Phosphorus cycling and water quality in an agriculural watershed
Excess rural and urban nutrient inputs have led to downstream water quality degradation. Landowners in a small watershed in south central Manitoba, Canada have installed small dams as flood control mechanisms. Previous work has shown these dams and reservoirs are effective at decreasing total phosphorus (P) export, however questions of permanence, daily P fluctuation, and mechanisms influencing P retention still remain. Sediment nutrient dynamics can exert an important control on water quality on daily, monthly, and yearly timescales. To help better understand spatial and temporal patterns of P retention, P sorption assays were constructed (equilibrium P concentration or EPC0) and compared monthly measurements of EPC0 in small dammed reservoirs with their natural analog, stream pools. Dammed reservoirs and stream pools both showed a strong capacity to sorb P from the water column and as such, sediment processes represent a P sink across much of the catchment. In situ high frequency P sensors were deployed to assess short-term changes in P concentrations in four dammed reservoirs. Diel changes were only apparent later in the summer (August) but what drives these changes is unknown. Dam design to optimize nutrient retention should consider factors affecting P retention, including sediment geochemistry, but also residence time, and water chemistry as potential controls on P sorption. Diel sampling results suggest that water quality monitoring regimes that rely on singular grab samples should aim to sample in the mid-morning, especially later in the summer, so as to not over or underestimate P concentrations in water bodies.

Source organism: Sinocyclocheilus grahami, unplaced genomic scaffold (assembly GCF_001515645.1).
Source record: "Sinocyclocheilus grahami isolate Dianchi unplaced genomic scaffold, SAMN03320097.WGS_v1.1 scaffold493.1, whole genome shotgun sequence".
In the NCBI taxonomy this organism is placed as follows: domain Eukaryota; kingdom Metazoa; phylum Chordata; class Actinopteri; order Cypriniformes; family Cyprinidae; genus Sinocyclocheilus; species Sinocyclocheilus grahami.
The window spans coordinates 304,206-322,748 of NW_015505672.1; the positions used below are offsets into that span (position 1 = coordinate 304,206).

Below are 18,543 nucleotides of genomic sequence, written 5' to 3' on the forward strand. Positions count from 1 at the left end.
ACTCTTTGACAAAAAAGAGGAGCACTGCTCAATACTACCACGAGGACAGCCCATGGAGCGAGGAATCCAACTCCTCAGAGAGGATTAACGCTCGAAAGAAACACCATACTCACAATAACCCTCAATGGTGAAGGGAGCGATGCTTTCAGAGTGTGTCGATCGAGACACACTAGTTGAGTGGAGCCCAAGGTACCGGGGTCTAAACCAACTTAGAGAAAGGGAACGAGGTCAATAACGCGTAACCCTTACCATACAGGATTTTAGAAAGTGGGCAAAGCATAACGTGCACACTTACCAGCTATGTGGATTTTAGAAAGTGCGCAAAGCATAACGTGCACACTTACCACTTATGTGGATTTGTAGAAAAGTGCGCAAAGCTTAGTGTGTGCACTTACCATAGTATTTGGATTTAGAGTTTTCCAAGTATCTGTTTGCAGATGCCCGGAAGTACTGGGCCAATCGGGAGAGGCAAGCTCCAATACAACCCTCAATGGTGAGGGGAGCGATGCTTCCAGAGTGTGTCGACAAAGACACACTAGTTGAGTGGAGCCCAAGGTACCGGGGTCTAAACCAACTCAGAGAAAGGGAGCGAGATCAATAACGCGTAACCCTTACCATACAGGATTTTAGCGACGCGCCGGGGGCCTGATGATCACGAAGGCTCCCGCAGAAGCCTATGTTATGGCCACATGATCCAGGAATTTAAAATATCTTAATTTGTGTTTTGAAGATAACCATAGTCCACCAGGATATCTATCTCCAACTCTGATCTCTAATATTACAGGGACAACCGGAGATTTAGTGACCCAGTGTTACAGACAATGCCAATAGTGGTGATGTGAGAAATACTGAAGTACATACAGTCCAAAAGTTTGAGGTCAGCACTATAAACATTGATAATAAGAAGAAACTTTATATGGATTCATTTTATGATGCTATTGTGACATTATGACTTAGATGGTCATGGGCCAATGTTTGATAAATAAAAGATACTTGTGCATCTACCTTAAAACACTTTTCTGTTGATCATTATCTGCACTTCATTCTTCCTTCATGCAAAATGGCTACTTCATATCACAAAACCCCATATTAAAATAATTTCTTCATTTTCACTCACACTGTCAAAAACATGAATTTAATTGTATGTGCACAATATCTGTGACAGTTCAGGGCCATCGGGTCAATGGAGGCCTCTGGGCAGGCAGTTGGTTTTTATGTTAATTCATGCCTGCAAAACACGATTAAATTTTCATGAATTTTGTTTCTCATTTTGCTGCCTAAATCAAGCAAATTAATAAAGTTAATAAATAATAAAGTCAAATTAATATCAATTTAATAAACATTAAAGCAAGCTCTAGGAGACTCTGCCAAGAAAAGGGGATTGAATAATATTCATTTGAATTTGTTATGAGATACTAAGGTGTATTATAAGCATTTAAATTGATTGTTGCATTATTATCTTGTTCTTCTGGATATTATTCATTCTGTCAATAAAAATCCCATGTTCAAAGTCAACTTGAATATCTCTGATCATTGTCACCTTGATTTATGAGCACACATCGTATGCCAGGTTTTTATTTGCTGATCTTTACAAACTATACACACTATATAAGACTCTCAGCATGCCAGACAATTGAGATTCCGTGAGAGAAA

phosphorus cycling, water quality, biogeochemistry, diel cycles
Master of Environment and Sustainability (M.E.S.)
School of Environment and Sustainability
Environment and Sustainability